Congratulations! You’ve submitted a cover letter and CV that’s impressed your potential employer so much they’ve invited you for an interview.
It’ll be the most important opportunity you’ll have to showcase your skills and talents, so it’s essential you don’t make a faux pas that’ll ruin your chances. If you really want the job you need to be prepared. You may already know what you should do, but you also need to beware of making basic errors.
Here’s a list of classic mistakes you absolutely need to avoid to make the best impression possible…and get that job offer in the bag!
1. Bad interview etiquette
When it comes to interviews first impressions really do count. For instance, not giving each interviewer a firm handshake or making eye contact at the beginning is a bad start. Also, when you sit down it’s important to look confident yet comfortable, slouching is a no-no.
2. Giving vague answers
Forgetting to back up answers with examples could make you seem less experienced that you actually are. So refer back to previous situations such as when you successfully dealt with a problem or how you managed a sensitive situation with a customer. If you’re still unsure about this, talk to a Pure recruitment consultant in Cambridge, Chelmsford, Ipswich and Norwich for advice.
3. Speaking too quickly
One of the tricks of a successful interview is answering questions at a calm pace. Not only does this let your interviewers digest everything you’re saying, but you’ll also appear well-prepared and self-assured. If you notice your speech moving up a gear or two, simply ease the brakes on and continue with less haste.
4. Not preparing questions
Not having any questions up your sleeve is a serious mistake – unless of course the interviewers really do cover your queries during the interview. Nonetheless, do try to ask a few questions to show enthusiasm and interest. Also, if you have a genuine concern the answer may influence your choice should you get a job offer.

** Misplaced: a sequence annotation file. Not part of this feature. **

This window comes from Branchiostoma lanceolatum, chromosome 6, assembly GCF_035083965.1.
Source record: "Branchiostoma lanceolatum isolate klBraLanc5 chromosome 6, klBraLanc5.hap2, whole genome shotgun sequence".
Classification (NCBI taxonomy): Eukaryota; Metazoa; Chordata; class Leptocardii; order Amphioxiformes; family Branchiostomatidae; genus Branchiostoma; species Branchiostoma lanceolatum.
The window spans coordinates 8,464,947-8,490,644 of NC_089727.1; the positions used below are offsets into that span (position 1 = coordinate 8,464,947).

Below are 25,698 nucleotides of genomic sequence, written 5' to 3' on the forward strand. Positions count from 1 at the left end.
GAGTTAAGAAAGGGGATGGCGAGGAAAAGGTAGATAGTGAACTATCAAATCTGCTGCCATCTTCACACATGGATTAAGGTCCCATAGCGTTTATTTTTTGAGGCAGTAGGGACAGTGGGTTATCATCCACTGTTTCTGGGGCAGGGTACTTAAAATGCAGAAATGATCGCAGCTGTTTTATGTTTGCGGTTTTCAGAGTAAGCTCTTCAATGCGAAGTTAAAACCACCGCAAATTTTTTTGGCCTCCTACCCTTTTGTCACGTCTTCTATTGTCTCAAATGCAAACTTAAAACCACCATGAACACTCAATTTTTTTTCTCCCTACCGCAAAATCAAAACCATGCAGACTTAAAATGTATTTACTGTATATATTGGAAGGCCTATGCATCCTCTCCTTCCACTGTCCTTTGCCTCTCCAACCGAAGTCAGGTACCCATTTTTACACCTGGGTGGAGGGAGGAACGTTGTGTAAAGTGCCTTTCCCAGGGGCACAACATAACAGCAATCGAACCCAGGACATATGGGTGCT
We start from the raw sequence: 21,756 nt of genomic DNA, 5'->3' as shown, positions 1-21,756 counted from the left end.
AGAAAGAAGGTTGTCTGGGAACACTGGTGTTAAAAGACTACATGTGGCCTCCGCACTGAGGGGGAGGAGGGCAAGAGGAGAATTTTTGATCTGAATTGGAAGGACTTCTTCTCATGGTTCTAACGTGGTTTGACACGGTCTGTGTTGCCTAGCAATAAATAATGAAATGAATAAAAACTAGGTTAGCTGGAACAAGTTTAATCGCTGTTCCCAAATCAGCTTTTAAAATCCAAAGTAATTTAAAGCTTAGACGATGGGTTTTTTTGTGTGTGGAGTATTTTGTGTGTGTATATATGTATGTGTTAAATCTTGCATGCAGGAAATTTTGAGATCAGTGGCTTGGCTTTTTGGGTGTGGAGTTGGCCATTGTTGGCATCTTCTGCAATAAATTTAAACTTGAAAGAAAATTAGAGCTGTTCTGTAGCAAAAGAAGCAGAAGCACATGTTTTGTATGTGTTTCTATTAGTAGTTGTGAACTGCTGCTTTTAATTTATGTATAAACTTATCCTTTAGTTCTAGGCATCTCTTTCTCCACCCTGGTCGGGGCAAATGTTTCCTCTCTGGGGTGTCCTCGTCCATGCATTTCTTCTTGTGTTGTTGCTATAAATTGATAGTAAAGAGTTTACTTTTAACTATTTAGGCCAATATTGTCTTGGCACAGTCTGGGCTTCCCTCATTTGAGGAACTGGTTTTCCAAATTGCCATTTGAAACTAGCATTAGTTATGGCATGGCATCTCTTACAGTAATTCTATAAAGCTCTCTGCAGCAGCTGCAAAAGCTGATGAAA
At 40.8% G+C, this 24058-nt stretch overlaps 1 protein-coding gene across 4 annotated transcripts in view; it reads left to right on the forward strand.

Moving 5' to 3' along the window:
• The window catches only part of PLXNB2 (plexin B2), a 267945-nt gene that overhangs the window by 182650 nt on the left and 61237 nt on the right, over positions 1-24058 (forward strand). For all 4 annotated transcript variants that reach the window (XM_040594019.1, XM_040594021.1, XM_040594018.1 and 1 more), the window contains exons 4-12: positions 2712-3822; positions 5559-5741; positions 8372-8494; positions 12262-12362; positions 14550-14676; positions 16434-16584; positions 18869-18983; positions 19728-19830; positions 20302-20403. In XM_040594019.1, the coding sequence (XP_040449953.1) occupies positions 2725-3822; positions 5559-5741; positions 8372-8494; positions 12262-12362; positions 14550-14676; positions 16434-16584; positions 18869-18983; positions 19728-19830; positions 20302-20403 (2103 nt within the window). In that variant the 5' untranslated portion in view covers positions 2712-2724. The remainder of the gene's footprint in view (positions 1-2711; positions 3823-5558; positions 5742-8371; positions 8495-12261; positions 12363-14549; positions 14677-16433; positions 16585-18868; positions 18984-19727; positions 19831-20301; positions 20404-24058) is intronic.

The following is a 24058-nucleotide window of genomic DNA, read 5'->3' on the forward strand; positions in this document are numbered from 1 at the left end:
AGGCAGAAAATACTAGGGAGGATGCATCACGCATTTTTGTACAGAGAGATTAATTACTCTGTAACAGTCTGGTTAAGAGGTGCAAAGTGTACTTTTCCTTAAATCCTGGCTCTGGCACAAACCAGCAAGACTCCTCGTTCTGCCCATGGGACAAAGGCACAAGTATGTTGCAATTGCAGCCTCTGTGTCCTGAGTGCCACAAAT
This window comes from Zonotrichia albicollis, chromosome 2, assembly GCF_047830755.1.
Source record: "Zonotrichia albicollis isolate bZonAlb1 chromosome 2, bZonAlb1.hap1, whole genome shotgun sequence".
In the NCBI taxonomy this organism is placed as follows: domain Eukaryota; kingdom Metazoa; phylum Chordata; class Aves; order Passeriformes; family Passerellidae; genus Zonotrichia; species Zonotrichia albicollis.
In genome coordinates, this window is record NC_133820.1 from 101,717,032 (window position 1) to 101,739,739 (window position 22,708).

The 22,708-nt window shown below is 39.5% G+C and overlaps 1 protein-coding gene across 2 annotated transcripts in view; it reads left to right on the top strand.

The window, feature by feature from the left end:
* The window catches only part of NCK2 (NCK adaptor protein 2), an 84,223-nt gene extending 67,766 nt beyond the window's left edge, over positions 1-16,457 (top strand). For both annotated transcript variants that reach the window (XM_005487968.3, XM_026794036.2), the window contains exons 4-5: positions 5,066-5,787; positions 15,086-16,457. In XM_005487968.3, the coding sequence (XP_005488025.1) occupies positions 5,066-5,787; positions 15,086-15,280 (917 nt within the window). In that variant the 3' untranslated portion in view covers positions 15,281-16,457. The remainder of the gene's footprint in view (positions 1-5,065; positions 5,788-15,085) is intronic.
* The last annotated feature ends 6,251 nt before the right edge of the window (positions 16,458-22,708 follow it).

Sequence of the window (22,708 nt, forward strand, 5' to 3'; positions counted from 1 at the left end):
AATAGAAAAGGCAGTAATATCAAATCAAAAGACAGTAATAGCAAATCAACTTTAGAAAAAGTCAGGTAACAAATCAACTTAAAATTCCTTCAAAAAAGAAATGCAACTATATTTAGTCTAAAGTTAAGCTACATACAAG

5. Not listening closely
You’ll look as if you don’t care if you let your mind wander. If you have any personal worries put them to back of your mind - you simply can’t risk losing concentration. Asking for one or two tricky questions to be repeated is fine, but any more and that job offer will become less likely. By getting a good night’s sleep before the interview you’ll be alert and ready for the challenge.
6. The wrong outfit
First impressions count! Dressing inappropriately will give your potential employer the idea that you’ve put little effort and thought into the interview. Some organisations expect smart suits while others are content with smart-casual wear. We would always advise our candidates to play it safe by dressing more conservatively than usual and opt for business dress, even if it is a dress down environment. It’s a lot better than looking scruffy and ill-prepared.
7. Leaving your phone on
Make sure your phone is turned off (or on silent) before you go into the interview! Forgetting to do this is the height of rudeness and if it rings while you’re being asked questions it will rapidly decrease your chances of being hired and it shows lack of care in preparing for a work-related event.
8. Criticising former employers
Even though you may have had difficulties in previous jobs never say anything negative about past employers. You can describe the conditions that may have caused problems but don’t lay the blame at anyone’s feet. Try to find something positive to say such as lessons you learned from an unpleasant experience and how it has made you a better employee.
You now have all the advice you need to prevent interview blunders. Everyone at Pure wishes you the very best of luck!
Gill is a founding Director of Pure and has worked in recruitment since 1988, including eight years of specialist recruitment experience within an international specialist recruitment company and five years working within financial services recruitment in Sydney, Australia. Gill’s approach is to provide clients and candidates with the highest quality of service. She has a consultative style which has led to her building long-term relationships with both clients and candidates.